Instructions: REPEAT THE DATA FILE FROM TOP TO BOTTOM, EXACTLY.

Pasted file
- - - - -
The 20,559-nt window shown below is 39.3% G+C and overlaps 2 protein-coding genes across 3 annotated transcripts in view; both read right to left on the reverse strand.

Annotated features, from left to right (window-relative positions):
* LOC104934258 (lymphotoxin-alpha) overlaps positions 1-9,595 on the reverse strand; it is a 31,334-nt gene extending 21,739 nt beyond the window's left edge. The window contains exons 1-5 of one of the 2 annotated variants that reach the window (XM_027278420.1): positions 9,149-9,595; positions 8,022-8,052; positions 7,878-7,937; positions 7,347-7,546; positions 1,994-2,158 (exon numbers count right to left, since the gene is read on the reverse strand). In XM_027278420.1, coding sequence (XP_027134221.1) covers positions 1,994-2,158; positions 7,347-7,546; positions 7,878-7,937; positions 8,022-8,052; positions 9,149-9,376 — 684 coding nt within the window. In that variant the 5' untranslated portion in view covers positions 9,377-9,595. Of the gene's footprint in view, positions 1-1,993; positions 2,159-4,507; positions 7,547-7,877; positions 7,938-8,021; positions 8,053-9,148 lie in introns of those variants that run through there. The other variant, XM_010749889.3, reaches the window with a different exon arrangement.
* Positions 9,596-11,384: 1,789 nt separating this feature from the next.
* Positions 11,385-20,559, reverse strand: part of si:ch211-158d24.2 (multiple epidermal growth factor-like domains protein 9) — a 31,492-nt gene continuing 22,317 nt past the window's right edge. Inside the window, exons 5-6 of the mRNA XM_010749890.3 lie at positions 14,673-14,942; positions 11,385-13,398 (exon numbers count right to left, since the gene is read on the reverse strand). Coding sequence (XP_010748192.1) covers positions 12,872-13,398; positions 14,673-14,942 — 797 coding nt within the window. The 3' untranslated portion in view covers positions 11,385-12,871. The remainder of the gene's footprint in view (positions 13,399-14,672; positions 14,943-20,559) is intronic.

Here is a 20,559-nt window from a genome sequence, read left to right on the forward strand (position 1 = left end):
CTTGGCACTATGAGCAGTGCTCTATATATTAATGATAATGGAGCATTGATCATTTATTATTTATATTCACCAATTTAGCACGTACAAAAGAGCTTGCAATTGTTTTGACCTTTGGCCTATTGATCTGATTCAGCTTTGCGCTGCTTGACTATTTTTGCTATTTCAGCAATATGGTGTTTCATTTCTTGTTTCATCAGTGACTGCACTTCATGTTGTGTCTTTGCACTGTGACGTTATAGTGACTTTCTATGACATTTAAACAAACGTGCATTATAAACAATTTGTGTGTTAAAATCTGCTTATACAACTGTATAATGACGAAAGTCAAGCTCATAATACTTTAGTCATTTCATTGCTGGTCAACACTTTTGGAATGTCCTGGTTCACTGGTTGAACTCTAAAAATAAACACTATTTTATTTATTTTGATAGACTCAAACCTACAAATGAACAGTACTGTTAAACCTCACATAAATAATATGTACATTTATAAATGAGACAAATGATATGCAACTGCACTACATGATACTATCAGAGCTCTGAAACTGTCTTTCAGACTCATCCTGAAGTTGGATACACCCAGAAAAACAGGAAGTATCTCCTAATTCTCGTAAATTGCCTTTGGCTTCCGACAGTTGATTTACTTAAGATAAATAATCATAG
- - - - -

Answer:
The 20,559-nt window shown below is 39.3% G+C and overlaps 2 protein-coding genes across 3 annotated transcripts in view; both read right to left on the reverse strand.

Annotated features, from left to right (window-relative positions):
* LOC104934258 (lymphotoxin-alpha) overlaps positions 1-9,595 on the reverse strand; it is a 31,334-nt gene extending 21,739 nt beyond the window's left edge. The window contains exons 1-5 of one of the 2 annotated variants that reach the window (XM_027278420.1): positions 9,149-9,595; positions 8,022-8,052; positions 7,878-7,937; positions 7,347-7,546; positions 1,994-2,158 (exon numbers count right to left, since the gene is read on the reverse strand). In XM_027278420.1, coding sequence (XP_027134221.1) covers positions 1,994-2,158; positions 7,347-7,546; positions 7,878-7,937; positions 8,022-8,052; positions 9,149-9,376 — 684 coding nt within the window. In that variant the 5' untranslated portion in view covers positions 9,377-9,595. Of the gene's footprint in view, positions 1-1,993; positions 2,159-4,507; positions 7,547-7,877; positions 7,938-8,021; positions 8,053-9,148 lie in introns of those variants that run through there. The other variant, XM_010749889.3, reaches the window with a different exon arrangement.
* Positions 9,596-11,384: 1,789 nt separating this feature from the next.
* Positions 11,385-20,559, reverse strand: part of si:ch211-158d24.2 (multiple epidermal growth factor-like domains protein 9) — a 31,492-nt gene continuing 22,317 nt past the window's right edge. Inside the window, exons 5-6 of the mRNA XM_010749890.3 lie at positions 14,673-14,942; positions 11,385-13,398 (exon numbers count right to left, since the gene is read on the reverse strand). Coding sequence (XP_010748192.1) covers positions 12,872-13,398; positions 14,673-14,942 — 797 coding nt within the window. The 3' untranslated portion in view covers positions 11,385-12,871. The remainder of the gene's footprint in view (positions 13,399-14,672; positions 14,943-20,559) is intronic.

Here is a 20,559-nt window from a genome sequence, read left to right on the forward strand (position 1 = left end):
CTTGGCACTATGAGCAGTGCTCTATATATTAATGATAATGGAGCATTGATCATTTATTATTTATATTCACCAATTTAGCACGTACAAAAGAGCTTGCAATTGTTTTGACCTTTGGCCTATTGATCTGATTCAGCTTTGCGCTGCTTGACTATTTTTGCTATTTCAGCAATATGGTGTTTCATTTCTTGTTTCATCAGTGACTGCACTTCATGTTGTGTCTTTGCACTGTGACGTTATAGTGACTTTCTATGACATTTAAACAAACGTGCATTATAAACAATTTGTGTGTTAAAATCTGCTTATACAACTGTATAATGACGAAAGTCAAGCTCATAATACTTTAGTCATTTCATTGCTGGTCAACACTTTTGGAATGTCCTGGTTCACTGGTTGAACTCTAAAAATAAACACTATTTTATTTATTTTGATAGACTCAAACCTACAAATGAACAGTACTGTTAAACCTCACATAAATAATATGTACATTTATAAATGAGACAAATGATATGCAACTGCACTACATGATACTATCAGAGCTCTGAAACTGTCTTTCAGACTCATCCTGAAGTTGGATACACCCAGAAAAACAGGAAGTATCTCCTAATTCTCGTAAATTGCCTTTGGCTTCCGACAGTTGATTTACTTAAGATAAATAATCATAG